Preston, TX (Grayson County)

By: Morris L. Britton

Type: General Entry

Published: 1952

Updated: May 1, 1995

Preston was a frontier town on the high bluff in the Washita Bend of the Red River, a site near modern Pottsboro, Grayson County. The community grew up around a trading post established by Silas Cheek Colville and Holland Coffee about 1837. The town plat was surveyed by William H. Hunt in 1845. It was long thought that a Capt. William Gilwater Preston accompanied the Military Road expedition of 1840–41 and established a Fort Preston. This now seems in doubt, and the origin of the name is obscure.

The community, known as Preston or Preston Bend, became a ribald, boisterous, and profane frontier town and a frequent destination of Indians seeking liquor. Coffee was murdered there on October 1, 1846. Preston was an important river crossing from its founding until about 1850; an estimated 1,000 wagons crossed there in a single year. Coffee, George Butts, and Sloan Love operated ferries in the area. The settlement was the terminus of the Indian Nation's Texas Road and the beginning of what became the Preston Road. The Shawnee Trail crossed there. By 1851 a municipal government had been established, and Tom Jackson was the first mayor. A Masonic lodge was started in 1852, and a post office was granted in 1856. From 1851 to 1853 the United States Army operated a depot, established under the command of Lt. Thomas C. English, to supply the Fifth Infantry. A Preston Supply Depot soon came, under Bvt. Maj. W. F. Wood. In 1849 Randolph B. Marcy and Lt. Nathaniel Michler passed through Preston. Marcy and John Pope came through in 1854, and Albert Sidney Johnston marched the Second Cavalry by way of Preston in 1855.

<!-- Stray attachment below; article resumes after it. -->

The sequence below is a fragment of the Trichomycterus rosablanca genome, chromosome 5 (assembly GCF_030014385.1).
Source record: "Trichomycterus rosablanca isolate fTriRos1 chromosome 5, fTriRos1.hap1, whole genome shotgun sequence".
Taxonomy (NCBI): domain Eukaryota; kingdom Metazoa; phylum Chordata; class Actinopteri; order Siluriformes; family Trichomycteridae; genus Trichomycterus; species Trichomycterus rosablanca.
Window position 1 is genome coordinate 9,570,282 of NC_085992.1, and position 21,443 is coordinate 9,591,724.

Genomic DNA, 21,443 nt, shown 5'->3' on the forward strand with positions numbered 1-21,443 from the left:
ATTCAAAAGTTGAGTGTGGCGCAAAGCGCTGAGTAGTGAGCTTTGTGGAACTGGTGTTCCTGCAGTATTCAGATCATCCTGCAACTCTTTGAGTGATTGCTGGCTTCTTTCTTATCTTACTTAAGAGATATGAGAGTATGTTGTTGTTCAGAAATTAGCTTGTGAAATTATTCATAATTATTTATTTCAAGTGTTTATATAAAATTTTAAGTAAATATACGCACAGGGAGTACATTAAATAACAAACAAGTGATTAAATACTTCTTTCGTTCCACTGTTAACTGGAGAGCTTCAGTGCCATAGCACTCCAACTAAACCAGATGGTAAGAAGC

As Sherman and McKinney began to develop east of the Preston Road, Colbert's Ferry became the main crossing for the area, and Preston began to decline. The old town was largely abandoned by 1870, although a new Preston community developed more centrally within the bend. Preston remained the center of a rural community through the late nineteenth and early twentieth century. It had general stores, a school system, two churches, and a cotton gin. A post office operated from 1880 to 1914. In the late 1930s the United States Army Corps of Engineers bought all the land in the area, and upon completion of the Texoma Dam a few miles downstream in 1944, the site of Preston was inundated by Lake Texoma. The population was 325 in 2000.

Graham Landrum and Allen Smith, Grayson County (Fort Worth, 1960; 2d ed., Fort Worth: Historical Publishers, 1967). T. Lindsay Baker, Ghost Towns of Texas (Norman: University of Oklahoma Press, 1986).


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The following, adapted from the Chicago Manual of Style, 15th edition, is the preferred citation for this entry.

Morris L. Britton, “Preston, TX (Grayson County),” Handbook of Texas Online, accessed January 24, 2022,

Published by the Texas State Historical Association.

May 1, 1995